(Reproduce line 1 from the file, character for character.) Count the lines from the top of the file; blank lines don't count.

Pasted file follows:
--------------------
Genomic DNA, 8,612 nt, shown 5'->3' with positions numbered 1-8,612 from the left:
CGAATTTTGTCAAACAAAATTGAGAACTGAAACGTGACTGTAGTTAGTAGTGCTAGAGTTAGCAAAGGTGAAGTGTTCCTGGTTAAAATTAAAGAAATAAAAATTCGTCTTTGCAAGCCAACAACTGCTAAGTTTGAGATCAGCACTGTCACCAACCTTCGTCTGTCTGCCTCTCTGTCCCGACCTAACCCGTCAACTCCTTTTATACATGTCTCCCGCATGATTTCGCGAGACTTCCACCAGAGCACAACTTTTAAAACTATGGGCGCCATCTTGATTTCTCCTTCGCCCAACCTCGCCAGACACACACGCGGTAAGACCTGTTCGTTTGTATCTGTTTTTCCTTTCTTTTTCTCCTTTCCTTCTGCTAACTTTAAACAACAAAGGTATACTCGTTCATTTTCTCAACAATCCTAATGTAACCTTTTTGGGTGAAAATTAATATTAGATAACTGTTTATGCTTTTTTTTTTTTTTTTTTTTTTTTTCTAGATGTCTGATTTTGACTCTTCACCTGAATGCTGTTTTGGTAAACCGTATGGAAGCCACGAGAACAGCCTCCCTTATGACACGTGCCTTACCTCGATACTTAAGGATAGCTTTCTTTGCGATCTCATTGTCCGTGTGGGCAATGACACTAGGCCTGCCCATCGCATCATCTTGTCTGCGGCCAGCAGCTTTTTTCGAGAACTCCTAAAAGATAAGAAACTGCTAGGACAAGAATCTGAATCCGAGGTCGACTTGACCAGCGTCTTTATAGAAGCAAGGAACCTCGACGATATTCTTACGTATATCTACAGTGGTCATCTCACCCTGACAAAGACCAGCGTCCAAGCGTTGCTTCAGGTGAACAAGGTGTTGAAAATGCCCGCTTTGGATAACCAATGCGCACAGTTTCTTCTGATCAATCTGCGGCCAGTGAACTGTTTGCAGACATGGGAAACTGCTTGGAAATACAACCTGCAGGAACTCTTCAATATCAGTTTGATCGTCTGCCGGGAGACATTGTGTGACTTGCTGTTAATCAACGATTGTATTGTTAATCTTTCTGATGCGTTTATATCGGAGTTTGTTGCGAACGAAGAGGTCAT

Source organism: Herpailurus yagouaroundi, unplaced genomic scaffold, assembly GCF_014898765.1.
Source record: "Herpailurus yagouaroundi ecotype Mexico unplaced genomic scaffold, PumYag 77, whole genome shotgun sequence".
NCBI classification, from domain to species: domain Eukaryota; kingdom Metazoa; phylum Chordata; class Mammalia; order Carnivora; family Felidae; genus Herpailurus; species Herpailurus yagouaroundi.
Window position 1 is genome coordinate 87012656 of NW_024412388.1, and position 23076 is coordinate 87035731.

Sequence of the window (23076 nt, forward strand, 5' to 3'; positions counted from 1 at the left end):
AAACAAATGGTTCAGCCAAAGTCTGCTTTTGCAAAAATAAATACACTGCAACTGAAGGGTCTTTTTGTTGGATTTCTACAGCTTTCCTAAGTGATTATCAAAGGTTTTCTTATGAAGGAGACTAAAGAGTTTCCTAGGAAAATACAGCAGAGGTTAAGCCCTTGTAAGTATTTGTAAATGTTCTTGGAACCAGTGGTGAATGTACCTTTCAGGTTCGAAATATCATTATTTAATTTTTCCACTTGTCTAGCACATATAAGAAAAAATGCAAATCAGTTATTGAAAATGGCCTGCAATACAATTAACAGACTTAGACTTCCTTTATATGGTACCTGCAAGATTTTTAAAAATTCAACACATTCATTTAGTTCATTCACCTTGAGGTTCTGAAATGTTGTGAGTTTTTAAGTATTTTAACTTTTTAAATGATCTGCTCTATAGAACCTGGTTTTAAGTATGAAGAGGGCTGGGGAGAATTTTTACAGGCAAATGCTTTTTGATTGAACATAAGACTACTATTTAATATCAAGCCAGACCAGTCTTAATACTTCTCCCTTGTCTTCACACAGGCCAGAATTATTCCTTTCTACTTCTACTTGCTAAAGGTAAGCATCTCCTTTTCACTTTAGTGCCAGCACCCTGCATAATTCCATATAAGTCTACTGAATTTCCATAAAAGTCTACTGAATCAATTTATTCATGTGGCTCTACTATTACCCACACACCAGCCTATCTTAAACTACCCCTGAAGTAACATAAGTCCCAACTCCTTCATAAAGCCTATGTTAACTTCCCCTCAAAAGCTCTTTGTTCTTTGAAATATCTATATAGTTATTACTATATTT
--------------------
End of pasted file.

Genomic DNA, 8,612 nt, shown 5'->3' with positions numbered 1-8,612 from the left: